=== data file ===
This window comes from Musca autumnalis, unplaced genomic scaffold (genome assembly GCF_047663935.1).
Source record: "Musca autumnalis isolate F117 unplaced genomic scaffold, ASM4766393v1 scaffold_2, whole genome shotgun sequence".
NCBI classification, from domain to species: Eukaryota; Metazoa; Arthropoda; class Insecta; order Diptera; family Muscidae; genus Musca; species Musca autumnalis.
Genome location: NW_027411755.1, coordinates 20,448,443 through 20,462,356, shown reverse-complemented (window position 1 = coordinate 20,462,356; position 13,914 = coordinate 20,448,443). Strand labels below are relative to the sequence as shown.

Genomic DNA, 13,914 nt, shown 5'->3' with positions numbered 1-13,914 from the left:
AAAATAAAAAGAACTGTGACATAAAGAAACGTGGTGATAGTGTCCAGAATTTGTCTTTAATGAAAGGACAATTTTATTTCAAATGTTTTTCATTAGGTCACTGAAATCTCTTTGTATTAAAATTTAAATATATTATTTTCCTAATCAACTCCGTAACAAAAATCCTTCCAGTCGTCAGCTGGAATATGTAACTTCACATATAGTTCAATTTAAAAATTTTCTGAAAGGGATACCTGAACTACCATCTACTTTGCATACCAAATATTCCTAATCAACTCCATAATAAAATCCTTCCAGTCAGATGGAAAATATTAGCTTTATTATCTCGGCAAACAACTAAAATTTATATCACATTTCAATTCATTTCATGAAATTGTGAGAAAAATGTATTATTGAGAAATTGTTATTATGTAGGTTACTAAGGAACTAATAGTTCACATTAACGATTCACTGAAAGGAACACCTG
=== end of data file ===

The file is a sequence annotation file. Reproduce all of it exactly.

This window comes from Musca autumnalis, unplaced genomic scaffold (genome assembly GCF_047663935.1).
Source record: "Musca autumnalis isolate F117 unplaced genomic scaffold, ASM4766393v1 scaffold_2, whole genome shotgun sequence".
NCBI classification, from domain to species: Eukaryota; Metazoa; Arthropoda; class Insecta; order Diptera; family Muscidae; genus Musca; species Musca autumnalis.
Genome location: NW_027411755.1, coordinates 20,448,443 through 20,462,356, shown reverse-complemented (window position 1 = coordinate 20,462,356; position 13,914 = coordinate 20,448,443). Strand labels below are relative to the sequence as shown.

Genomic DNA, 13,914 nt, shown 5'->3' with positions numbered 1-13,914 from the left:
AAAATAAAAAGAACTGTGACATAAAGAAACGTGGTGATAGTGTCCAGAATTTGTCTTTAATGAAAGGACAATTTTATTTCAAATGTTTTTCATTAGGTCACTGAAATCTCTTTGTATTAAAATTTAAATATATTATTTTCCTAATCAACTCCGTAACAAAAATCCTTCCAGTCGTCAGCTGGAATATGTAACTTCACATATAGTTCAATTTAAAAATTTTCTGAAAGGGATACCTGAACTACCATCTACTTTGCATACCAAATATTCCTAATCAACTCCATAATAAAATCCTTCCAGTCAGATGGAAAATATTAGCTTTATTATCTCGGCAAACAACTAAAATTTATATCACATTTCAATTCATTTCATGAAATTGTGAGAAAAATGTATTATTGAGAAATTGTTATTATGTAGGTTACTAAGGAACTAATAGTTCACATTAACGATTCACTGAAAGGAACACCTG